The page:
Jean-Baptiste Bélanger is one of 72 scientists whose name is on the first floor of the Eiffel Tower. He is the 7th, on the face facing North.
Jean-Baptiste-Charles-Joseph Bélanger, mathematician, was born in Valenciennes in 1790. He died in Neuilly-sur-Seine in 1874, having just been retired as professor of mechanics at the Ecole Polytechnique, despite his advanced age. He was then more than 80 years old, but he had kept all his physical vigor and all his intellectual power. When he came out as a pupil of the great establishment where he was to teach almost to the end of his days, he entered the corps of engineers of the bridges and roads. He had soon left this service to fulfill the duties of inspector of studies at the Central School of Arts and Manufactures. In this situation he had been able to find some hobbies and devote himself to his passion for mathematics, which he enriched with a new method of calculation, approved and adopted by surveyors around the world.
Bélanger was not only an eminent professor, a remarkable popularizer of acquired science, but also a creator and initiator. He composed mostly classical works that taught all the scientific generations of the nineteenth century. Here are the titles of the principal ones:
- Essay on the numerical solution of some problems (1828)
- Analytical geometry (1842)
- Mechanical course (1847)
- Theory of resistance and flat bending of solids (1858)
- From the mechanical equivalent of heat (1863)
- Treaty of kinematics (1864)
- Treaty of the Dynamics of a Material Point (1865)
- Treaty of the Dynamics of Material Systems (1866)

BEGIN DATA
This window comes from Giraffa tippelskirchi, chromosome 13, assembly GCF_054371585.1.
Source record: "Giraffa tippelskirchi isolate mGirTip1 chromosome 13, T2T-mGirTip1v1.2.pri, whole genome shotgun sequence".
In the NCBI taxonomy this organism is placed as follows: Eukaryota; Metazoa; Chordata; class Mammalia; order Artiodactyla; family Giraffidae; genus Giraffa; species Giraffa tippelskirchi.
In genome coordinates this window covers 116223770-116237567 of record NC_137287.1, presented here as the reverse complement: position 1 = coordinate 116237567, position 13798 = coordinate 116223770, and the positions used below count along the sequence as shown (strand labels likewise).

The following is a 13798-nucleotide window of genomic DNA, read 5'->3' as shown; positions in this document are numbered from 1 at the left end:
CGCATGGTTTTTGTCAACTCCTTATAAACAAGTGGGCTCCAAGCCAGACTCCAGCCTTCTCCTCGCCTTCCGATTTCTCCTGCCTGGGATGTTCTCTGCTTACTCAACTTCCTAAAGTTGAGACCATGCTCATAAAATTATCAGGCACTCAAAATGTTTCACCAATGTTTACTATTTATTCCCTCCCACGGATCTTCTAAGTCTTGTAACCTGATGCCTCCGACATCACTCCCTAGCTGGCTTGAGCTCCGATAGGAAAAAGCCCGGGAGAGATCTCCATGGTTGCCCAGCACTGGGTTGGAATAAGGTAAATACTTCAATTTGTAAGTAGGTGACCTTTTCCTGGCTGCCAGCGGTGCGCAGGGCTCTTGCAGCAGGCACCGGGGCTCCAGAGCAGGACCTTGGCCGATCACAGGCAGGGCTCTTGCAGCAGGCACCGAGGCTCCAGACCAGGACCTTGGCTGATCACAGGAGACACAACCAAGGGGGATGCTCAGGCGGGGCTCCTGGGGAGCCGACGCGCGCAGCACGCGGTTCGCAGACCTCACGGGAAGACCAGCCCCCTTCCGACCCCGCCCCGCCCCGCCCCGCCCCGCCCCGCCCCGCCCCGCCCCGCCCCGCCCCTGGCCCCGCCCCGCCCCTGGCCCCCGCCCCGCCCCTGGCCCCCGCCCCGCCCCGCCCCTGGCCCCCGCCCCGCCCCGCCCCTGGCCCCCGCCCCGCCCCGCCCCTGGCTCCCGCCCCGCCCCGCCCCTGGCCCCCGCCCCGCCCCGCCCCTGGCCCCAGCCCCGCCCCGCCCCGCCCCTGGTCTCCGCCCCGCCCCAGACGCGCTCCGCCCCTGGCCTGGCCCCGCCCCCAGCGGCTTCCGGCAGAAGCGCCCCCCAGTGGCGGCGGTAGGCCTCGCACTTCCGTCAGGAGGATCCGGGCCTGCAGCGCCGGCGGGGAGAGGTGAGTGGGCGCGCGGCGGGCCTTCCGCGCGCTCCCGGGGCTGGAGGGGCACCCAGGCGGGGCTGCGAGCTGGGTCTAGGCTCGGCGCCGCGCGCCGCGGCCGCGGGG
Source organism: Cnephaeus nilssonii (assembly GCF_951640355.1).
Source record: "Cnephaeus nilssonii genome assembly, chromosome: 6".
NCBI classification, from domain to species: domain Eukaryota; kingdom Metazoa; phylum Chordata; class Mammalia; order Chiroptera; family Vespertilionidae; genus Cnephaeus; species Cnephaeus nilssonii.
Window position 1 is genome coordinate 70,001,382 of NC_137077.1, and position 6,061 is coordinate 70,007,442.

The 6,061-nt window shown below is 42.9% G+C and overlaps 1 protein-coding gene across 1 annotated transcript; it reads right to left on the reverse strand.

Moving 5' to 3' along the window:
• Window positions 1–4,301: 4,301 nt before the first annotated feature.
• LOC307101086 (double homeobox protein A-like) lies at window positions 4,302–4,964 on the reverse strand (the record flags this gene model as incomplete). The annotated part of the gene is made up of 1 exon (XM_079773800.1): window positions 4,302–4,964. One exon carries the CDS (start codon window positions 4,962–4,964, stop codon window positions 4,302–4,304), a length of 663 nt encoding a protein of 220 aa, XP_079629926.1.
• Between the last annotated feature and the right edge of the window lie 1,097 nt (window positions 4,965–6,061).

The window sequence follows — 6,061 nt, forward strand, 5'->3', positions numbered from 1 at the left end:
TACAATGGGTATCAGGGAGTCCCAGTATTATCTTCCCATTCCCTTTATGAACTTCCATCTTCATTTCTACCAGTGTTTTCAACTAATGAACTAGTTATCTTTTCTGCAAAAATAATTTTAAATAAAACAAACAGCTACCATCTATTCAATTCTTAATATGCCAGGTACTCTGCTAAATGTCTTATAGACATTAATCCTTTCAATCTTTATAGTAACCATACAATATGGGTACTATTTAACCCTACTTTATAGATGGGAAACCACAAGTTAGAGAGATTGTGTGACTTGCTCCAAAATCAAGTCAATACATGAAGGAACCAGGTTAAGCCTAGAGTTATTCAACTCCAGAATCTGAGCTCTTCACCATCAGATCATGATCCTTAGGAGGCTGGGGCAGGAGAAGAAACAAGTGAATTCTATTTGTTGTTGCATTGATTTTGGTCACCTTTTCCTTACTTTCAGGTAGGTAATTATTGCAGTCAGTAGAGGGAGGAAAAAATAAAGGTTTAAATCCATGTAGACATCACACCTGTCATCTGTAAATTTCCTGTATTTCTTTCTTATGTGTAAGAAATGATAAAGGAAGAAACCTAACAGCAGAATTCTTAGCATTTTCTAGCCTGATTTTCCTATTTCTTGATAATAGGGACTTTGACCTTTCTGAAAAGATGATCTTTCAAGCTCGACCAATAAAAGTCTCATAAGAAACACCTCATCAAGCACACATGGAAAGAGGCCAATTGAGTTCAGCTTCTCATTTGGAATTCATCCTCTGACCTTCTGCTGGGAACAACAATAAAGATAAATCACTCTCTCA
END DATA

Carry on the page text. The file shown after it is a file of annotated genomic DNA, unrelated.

It is necessary to put out of par, among all these works, his Course of mechanics, which contains the dynamics and the general statics, whose notions so clear and so precise gave the impetus to all the great constructions which one raised, for thirty years, on the railways of communications of the two worlds, as well in America as in Europe and in Asia.
Bélanger had also been involved in the construction of the railways. In 1843 he proposed a plan of the line to be created from Paris to Le Havre. He was found too daring by the engineers to whom he came to submit his ideas, and they were abandoned for the moment. A few years later, this project intended to link Paris with Rouen and Le Havre was to be resumed, to make these three cities an uninterrupted series of grandiose harbors and constituting, like France's commercial trilogy on the land and sea route that leads most directly from Paris to New York. This dream of a mathematician and a theorist had to be realized by builders and practitioners having faith in the principles of the pure sciences, mothers of all applications.
It is worth mentioning especially his important work on the mechanical equivalent of heat, published in 1863. Between the vibratory movement, which constitutes the caloric and the movement of the molecular dilation, which increases the volume of the body heats up. The relationship is direct and easy to define. It lends itself easily to mathematical analysis, and for this reason it has been for the surveyors the subject of very extensive and very complete calculations. Bélanger's memoir came to provide a new solid mathematical foundation for the fundamental ideas emitted successively on this important subject by the works of Sadi Carnot, Joule, Mayer, Charles Combes, Resal, Verdet. Introduced into chemistry and physiology, all these modern ideas on the equivalence of heat in work have not been sterile. They have even given to the physical and natural sciences an energetic impulse which has not stopped to the present day, and which will certainly produce the most marvelous results. The portrait placed in this page was made from a sketch taken in 1840, by nature by one of his students at the Ecole Polytechnique.
Belanger was then fifty years old, but according to what one of the professors assured in this famous establishment at that time, he was barely reaching forty.